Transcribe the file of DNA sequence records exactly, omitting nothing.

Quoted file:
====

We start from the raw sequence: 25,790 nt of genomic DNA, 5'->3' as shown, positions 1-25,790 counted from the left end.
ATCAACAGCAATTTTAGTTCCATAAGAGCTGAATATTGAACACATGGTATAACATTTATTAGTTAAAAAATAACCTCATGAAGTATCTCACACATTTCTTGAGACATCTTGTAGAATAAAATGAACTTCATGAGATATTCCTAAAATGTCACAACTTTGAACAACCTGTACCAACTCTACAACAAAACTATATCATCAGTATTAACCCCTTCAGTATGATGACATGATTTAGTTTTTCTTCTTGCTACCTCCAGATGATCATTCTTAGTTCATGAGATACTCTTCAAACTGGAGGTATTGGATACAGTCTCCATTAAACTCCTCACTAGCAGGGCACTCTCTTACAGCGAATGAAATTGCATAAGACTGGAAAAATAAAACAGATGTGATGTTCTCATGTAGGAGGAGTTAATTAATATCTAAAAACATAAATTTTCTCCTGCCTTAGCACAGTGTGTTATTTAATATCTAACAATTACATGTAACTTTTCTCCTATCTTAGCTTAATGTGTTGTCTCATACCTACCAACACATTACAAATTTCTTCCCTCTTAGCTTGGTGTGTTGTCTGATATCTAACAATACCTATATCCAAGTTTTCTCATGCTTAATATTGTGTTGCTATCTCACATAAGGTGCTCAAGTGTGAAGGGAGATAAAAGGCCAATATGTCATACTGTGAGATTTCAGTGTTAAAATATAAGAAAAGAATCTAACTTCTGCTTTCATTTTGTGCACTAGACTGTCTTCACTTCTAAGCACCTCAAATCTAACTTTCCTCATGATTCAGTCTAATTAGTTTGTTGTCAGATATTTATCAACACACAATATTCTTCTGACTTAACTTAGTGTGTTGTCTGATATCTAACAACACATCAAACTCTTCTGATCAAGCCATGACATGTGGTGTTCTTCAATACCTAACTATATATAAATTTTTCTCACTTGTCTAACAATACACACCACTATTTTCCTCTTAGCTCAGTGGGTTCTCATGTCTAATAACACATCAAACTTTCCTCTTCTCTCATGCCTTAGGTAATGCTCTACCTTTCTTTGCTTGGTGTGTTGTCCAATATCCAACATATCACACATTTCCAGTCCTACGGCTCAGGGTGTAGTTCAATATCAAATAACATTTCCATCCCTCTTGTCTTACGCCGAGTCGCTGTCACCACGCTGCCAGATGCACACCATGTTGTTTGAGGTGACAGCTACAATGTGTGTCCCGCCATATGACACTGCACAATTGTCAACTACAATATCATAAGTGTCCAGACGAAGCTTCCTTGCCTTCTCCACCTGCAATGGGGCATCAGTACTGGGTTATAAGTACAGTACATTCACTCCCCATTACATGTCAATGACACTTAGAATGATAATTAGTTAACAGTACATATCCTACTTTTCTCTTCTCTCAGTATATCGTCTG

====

We start from the raw sequence: 25,790 nt of genomic DNA, 5'->3' as shown, positions 1-25,790 counted from the left end.
ATCAACAGCAATTTTAGTTCCATAAGAGCTGAATATTGAACACATGGTATAACATTTATTAGTTAAAAAATAACCTCATGAAGTATCTCACACATTTCTTGAGACATCTTGTAGAATAAAATGAACTTCATGAGATATTCCTAAAATGTCACAACTTTGAACAACCTGTACCAACTCTACAACAAAACTATATCATCAGTATTAACCCCTTCAGTATGATGACATGATTTAGTTTTTCTTCTTGCTACCTCCAGATGATCATTCTTAGTTCATGAGATACTCTTCAAACTGGAGGTATTGGATACAGTCTCCATTAAACTCCTCACTAGCAGGGCACTCTCTTACAGCGAATGAAATTGCATAAGACTGGAAAAATAAAACAGATGTGATGTTCTCATGTAGGAGGAGTTAATTAATATCTAAAAACATAAATTTTCTCCTGCCTTAGCACAGTGTGTTATTTAATATCTAACAATTACATGTAACTTTTCTCCTATCTTAGCTTAATGTGTTGTCTCATACCTACCAACACATTACAAATTTCTTCCCTCTTAGCTTGGTGTGTTGTCTGATATCTAACAATACCTATATCCAAGTTTTCTCATGCTTAATATTGTGTTGCTATCTCACATAAGGTGCTCAAGTGTGAAGGGAGATAAAAGGCCAATATGTCATACTGTGAGATTTCAGTGTTAAAATATAAGAAAAGAATCTAACTTCTGCTTTCATTTTGTGCACTAGACTGTCTTCACTTCTAAGCACCTCAAATCTAACTTTCCTCATGATTCAGTCTAATTAGTTTGTTGTCAGATATTTATCAACACACAATATTCTTCTGACTTAACTTAGTGTGTTGTCTGATATCTAACAACACATCAAACTCTTCTGATCAAGCCATGACATGTGGTGTTCTTCAATACCTAACTATATATAAATTTTTCTCACTTGTCTAACAATACACACCACTATTTTCCTCTTAGCTCAGTGGGTTCTCATGTCTAATAACACATCAAACTTTCCTCTTCTCTCATGCCTTAGGTAATGCTCTACCTTTCTTTGCTTGGTGTGTTGTCCAATATCCAACATATCACACATTTCCAGTCCTACGGCTCAGGGTGTAGTTCAATATCAAATAACATTTCCATCCCTCTTGTCTTACGCCGAGTCGCTGTCACCACGCTGCCAGATGCACACCATGTTGTTTGAGGTGACAGCTACAATGTGTGTCCCGCCATATGACACTGCACAATTGTCAACTACAATATCATAAGTGTCCAGACGAAGCTTCCTTGCCTTCTCCACCTGCAATGGGGCATCAGTACTGGGTTATAAGTACAGTACATTCACTCCCCATTACATGTCAATGACACTTAGAATGATAATTAGTTAACAGTACATATCCTACTTTTCTCTTCTCTCAGTATATCGTCTG